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With the Internet boom in the last decade, we are witnessing a great surge in wireless and wired networks in our homes, offices, malls and even roads. Every place is getting connected to a WiFi and that is what is keeping them up to date with the world.
Sometimes wireless networks tend to become unsecured and vulnerable to attacks. Here are 10 mistakes you should avoid while setting up a wireless network.
With the advent of plug and play and on-the-go devices, the user guide and manuals are the least-respected contents of the box. While this is a good way to keep out junk, routers are relatively complex devices to cope with. Manuals have some useful tips hidden in them that you can use when things go haywire.
Routers and wireless networks work on the basis of radio waves and how well they can be transmitted across the air. Placing your router alongside a thick wall or metallic pipes is the worst way to receive signals as the material may end up blocking radio waves to your devices.
The SSID is the unique nickname given to your specific WiFi network. If you have multiple wireless networks in your apartment or office building, make sure to give a unique name to your specific network in order to avoid any kind of confusion during connections.
This is a very common mistake and a lot of WiFi users are guilty of committing it. The default password is one which comes along with the router upon first installation. It is usually extremely simple and few examples would be, ‘Password' or ‘Pass1234'. Keeping this password is a security threat and anyone can easily guess their way into your network.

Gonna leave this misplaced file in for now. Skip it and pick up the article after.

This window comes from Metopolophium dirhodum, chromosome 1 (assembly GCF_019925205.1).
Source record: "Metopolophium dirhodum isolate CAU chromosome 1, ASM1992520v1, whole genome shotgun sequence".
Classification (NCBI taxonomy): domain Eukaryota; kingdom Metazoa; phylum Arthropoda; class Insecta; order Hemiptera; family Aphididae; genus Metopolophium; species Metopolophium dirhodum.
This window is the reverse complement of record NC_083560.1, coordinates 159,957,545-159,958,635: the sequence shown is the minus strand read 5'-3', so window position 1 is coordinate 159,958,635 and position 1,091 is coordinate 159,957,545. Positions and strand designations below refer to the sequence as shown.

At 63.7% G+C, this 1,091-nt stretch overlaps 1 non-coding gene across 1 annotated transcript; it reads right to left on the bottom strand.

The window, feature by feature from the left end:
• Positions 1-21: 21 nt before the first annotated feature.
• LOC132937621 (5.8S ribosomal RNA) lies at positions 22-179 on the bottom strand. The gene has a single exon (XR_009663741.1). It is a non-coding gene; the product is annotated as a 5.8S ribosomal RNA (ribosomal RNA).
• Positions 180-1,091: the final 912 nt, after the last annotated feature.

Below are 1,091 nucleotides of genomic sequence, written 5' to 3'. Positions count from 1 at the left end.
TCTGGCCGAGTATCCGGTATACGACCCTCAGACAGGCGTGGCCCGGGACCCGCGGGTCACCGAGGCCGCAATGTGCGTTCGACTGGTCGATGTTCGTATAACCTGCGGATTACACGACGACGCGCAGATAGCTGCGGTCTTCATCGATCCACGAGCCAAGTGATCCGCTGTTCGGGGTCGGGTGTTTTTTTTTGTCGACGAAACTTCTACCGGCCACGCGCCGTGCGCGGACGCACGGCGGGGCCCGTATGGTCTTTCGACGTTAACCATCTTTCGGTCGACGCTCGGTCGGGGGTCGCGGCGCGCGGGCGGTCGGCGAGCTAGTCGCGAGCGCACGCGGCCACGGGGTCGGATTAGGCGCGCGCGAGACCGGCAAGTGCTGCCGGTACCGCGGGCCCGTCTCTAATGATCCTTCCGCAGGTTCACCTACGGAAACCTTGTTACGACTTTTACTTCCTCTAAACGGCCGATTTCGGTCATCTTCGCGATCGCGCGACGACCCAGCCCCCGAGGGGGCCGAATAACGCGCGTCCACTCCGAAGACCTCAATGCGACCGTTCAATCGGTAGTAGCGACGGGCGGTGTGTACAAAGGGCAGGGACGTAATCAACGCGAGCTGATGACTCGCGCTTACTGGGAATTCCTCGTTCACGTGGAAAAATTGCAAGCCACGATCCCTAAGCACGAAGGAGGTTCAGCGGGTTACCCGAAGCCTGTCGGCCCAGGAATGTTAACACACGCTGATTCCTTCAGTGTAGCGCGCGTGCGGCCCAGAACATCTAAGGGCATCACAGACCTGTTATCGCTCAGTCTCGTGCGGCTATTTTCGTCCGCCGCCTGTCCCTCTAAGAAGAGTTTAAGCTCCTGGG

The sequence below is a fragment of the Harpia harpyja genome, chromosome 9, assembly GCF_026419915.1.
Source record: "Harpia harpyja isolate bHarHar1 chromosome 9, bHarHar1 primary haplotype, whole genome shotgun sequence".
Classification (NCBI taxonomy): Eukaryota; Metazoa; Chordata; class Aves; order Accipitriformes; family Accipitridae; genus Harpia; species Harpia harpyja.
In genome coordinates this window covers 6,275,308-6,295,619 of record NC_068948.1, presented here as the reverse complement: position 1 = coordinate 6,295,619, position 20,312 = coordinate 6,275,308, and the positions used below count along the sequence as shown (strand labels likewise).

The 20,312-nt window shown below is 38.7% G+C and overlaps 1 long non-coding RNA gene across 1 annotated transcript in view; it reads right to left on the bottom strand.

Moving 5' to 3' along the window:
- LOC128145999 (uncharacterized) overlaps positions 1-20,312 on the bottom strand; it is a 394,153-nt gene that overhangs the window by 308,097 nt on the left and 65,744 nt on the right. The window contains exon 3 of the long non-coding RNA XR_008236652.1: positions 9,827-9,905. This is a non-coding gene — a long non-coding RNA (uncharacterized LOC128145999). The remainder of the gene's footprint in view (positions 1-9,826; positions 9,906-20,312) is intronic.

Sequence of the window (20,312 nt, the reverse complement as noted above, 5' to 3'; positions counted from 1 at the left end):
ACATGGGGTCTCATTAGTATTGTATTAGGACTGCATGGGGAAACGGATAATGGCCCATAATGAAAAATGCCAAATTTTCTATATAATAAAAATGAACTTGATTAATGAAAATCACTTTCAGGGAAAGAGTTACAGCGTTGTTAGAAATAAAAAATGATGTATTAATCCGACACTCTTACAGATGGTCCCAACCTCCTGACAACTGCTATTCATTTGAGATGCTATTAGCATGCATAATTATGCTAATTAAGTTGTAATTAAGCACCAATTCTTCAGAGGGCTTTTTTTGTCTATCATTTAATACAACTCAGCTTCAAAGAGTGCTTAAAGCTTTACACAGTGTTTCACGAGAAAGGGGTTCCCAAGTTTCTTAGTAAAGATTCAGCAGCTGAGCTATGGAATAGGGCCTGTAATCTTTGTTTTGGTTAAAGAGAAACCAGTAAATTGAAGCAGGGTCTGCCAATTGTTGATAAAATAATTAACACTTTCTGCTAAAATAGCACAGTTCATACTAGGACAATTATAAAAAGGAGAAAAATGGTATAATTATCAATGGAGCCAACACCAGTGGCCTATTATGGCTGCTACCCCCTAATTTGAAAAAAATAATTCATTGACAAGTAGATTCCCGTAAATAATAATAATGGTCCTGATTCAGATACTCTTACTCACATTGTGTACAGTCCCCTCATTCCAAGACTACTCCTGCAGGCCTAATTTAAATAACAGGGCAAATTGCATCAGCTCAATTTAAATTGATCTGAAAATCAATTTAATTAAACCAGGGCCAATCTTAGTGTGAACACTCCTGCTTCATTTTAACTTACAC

WiFi encryption means enabling a means of securing your network by closing the identity of the source or destination of your network's packet data. It is usually turned on by default but make sure you double check and turn it on to prevent yourself from unwanted access.
There are several kinds of WiFi encryption options available for you to toggle. Try to pick the most accurate one that suits your needs the most. The least secure would be WEP, that a lot of networks connect to by default. And the most secure is WPA1-PSK. Use a long and random password along with the latter to give your network the best protection.
A security firewall is built into most home wireless networks and is extremely helpful, depending on the way you use it. It protects you from any unwanted intrusion and limits the amount of sites that can access your personal data. Sometimes, though, if certain software works in a funny way, you might need to open up some doors for it on your firewall.
One of the biggest router security flaws is neglecting crucial updates to its firmware. Sometimes hackers are able to find exploits in certain router models and upgrading it to the company's latest firmware build is key to protect your data.
An IP address is unique to every wireless network and putting in the incorrect IP address is like using the wrong key to open your door. You are bound to get locked out. Without a correct IP, you can't access the firewall, the network or even the packet data.
While all modern routers are backward compatible, that is they will work with all older technologies. Still, if you want complete performance from your router, we recommend getting to know about the best adapter that works with your router.